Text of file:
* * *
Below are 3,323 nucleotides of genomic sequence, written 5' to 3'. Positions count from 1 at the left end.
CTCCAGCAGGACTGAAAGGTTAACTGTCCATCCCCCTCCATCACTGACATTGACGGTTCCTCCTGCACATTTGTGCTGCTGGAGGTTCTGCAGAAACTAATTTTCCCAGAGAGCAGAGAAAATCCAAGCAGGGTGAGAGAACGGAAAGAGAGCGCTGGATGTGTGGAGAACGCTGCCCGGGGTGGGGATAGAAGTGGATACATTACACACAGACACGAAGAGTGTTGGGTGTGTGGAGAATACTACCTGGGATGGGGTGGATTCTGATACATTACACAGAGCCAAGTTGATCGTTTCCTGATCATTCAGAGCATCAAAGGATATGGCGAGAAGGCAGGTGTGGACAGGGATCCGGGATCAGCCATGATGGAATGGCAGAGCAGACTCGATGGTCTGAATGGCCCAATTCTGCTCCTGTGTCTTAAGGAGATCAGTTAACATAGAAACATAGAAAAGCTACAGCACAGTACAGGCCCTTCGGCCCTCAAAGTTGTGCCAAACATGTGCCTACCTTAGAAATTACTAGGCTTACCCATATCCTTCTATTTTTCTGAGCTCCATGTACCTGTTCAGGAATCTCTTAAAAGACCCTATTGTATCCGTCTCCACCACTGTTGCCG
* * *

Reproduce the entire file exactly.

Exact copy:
Below are 3,323 nucleotides of genomic sequence, written 5' to 3'. Positions count from 1 at the left end.
CTCCAGCAGGACTGAAAGGTTAACTGTCCATCCCCCTCCATCACTGACATTGACGGTTCCTCCTGCACATTTGTGCTGCTGGAGGTTCTGCAGAAACTAATTTTCCCAGAGAGCAGAGAAAATCCAAGCAGGGTGAGAGAACGGAAAGAGAGCGCTGGATGTGTGGAGAACGCTGCCCGGGGTGGGGATAGAAGTGGATACATTACACACAGACACGAAGAGTGTTGGGTGTGTGGAGAATACTACCTGGGATGGGGTGGATTCTGATACATTACACAGAGCCAAGTTGATCGTTTCCTGATCATTCAGAGCATCAAAGGATATGGCGAGAAGGCAGGTGTGGACAGGGATCCGGGATCAGCCATGATGGAATGGCAGAGCAGACTCGATGGTCTGAATGGCCCAATTCTGCTCCTGTGTCTTAAGGAGATCAGTTAACATAGAAACATAGAAAAGCTACAGCACAGTACAGGCCCTTCGGCCCTCAAAGTTGTGCCAAACATGTGCCTACCTTAGAAATTACTAGGCTTACCCATATCCTTCTATTTTTCTGAGCTCCATGTACCTGTTCAGGAATCTCTTAAAAGACCCTATTGTATCCGTCTCCACCACTGTTGCCG